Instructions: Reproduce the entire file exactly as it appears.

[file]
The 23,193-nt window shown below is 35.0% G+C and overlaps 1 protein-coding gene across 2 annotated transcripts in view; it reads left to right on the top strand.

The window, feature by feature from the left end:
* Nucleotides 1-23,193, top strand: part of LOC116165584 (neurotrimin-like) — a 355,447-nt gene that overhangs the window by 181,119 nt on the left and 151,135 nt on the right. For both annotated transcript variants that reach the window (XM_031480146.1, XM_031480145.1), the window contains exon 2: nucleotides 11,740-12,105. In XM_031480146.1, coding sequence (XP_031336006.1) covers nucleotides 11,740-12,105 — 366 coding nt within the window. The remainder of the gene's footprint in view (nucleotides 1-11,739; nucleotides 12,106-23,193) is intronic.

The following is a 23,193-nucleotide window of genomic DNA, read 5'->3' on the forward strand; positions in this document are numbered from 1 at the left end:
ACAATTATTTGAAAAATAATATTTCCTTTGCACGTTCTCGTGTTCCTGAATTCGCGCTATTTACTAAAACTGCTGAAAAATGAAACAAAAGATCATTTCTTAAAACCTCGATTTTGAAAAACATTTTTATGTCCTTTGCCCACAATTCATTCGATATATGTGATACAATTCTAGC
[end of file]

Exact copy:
The 23,193-nt window shown below is 35.0% G+C and overlaps 1 protein-coding gene across 2 annotated transcripts in view; it reads left to right on the top strand.

The window, feature by feature from the left end:
* Nucleotides 1-23,193, top strand: part of LOC116165584 (neurotrimin-like) — a 355,447-nt gene that overhangs the window by 181,119 nt on the left and 151,135 nt on the right. For both annotated transcript variants that reach the window (XM_031480146.1, XM_031480145.1), the window contains exon 2: nucleotides 11,740-12,105. In XM_031480146.1, coding sequence (XP_031336006.1) covers nucleotides 11,740-12,105 — 366 coding nt within the window. The remainder of the gene's footprint in view (nucleotides 1-11,739; nucleotides 12,106-23,193) is intronic.

The following is a 23,193-nucleotide window of genomic DNA, read 5'->3' on the forward strand; positions in this document are numbered from 1 at the left end:
ACAATTATTTGAAAAATAATATTTCCTTTGCACGTTCTCGTGTTCCTGAATTCGCGCTATTTACTAAAACTGCTGAAAAATGAAACAAAAGATCATTTCTTAAAACCTCGATTTTGAAAAACATTTTTATGTCCTTTGCCCACAATTCATTCGATATATGTGATACAATTCTAGC